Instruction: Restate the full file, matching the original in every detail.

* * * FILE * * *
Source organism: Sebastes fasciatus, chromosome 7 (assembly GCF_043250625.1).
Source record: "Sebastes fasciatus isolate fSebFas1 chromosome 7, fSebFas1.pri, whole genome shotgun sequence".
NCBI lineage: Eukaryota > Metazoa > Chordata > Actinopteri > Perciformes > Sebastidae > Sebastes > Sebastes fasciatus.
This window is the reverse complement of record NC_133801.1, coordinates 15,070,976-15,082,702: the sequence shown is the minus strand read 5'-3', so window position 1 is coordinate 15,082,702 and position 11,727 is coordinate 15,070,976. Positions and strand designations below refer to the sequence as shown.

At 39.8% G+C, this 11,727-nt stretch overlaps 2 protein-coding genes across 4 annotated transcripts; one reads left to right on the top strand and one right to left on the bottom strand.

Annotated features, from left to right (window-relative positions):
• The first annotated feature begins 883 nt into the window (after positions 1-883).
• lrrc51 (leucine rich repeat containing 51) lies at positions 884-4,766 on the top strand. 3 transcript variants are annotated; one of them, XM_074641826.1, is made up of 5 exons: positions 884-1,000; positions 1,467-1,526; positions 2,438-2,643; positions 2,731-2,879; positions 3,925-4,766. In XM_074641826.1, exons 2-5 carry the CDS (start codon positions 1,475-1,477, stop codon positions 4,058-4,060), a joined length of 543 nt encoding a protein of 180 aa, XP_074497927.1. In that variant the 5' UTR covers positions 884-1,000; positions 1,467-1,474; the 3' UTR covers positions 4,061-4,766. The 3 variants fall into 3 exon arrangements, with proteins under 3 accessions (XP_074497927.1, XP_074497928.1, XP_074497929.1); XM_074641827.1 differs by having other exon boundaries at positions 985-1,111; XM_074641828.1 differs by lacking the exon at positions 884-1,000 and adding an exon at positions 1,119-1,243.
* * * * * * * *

Source organism: Sebastes fasciatus, chromosome 7 (assembly GCF_043250625.1).
Source record: "Sebastes fasciatus isolate fSebFas1 chromosome 7, fSebFas1.pri, whole genome shotgun sequence".
NCBI lineage: Eukaryota > Metazoa > Chordata > Actinopteri > Perciformes > Sebastidae > Sebastes > Sebastes fasciatus.
This window is the reverse complement of record NC_133801.1, coordinates 15,070,976-15,082,702: the sequence shown is the minus strand read 5'-3', so window position 1 is coordinate 15,082,702 and position 11,727 is coordinate 15,070,976. Positions and strand designations below refer to the sequence as shown.

At 39.8% G+C, this 11,727-nt stretch overlaps 2 protein-coding genes across 4 annotated transcripts; one reads left to right on the top strand and one right to left on the bottom strand.

Annotated features, from left to right (window-relative positions):
• The first annotated feature begins 883 nt into the window (after positions 1-883).
• lrrc51 (leucine rich repeat containing 51) lies at positions 884-4,766 on the top strand. 3 transcript variants are annotated; one of them, XM_074641826.1, is made up of 5 exons: positions 884-1,000; positions 1,467-1,526; positions 2,438-2,643; positions 2,731-2,879; positions 3,925-4,766. In XM_074641826.1, exons 2-5 carry the CDS (start codon positions 1,475-1,477, stop codon positions 4,058-4,060), a joined length of 543 nt encoding a protein of 180 aa, XP_074497927.1. In that variant the 5' UTR covers positions 884-1,000; positions 1,467-1,474; the 3' UTR covers positions 4,061-4,766. The 3 variants fall into 3 exon arrangements, with proteins under 3 accessions (XP_074497927.1, XP_074497928.1, XP_074497929.1); XM_074641827.1 differs by having other exon boundaries at positions 985-1,111; XM_074641828.1 differs by lacking the exon at positions 884-1,000 and adding an exon at positions 1,119-1,243.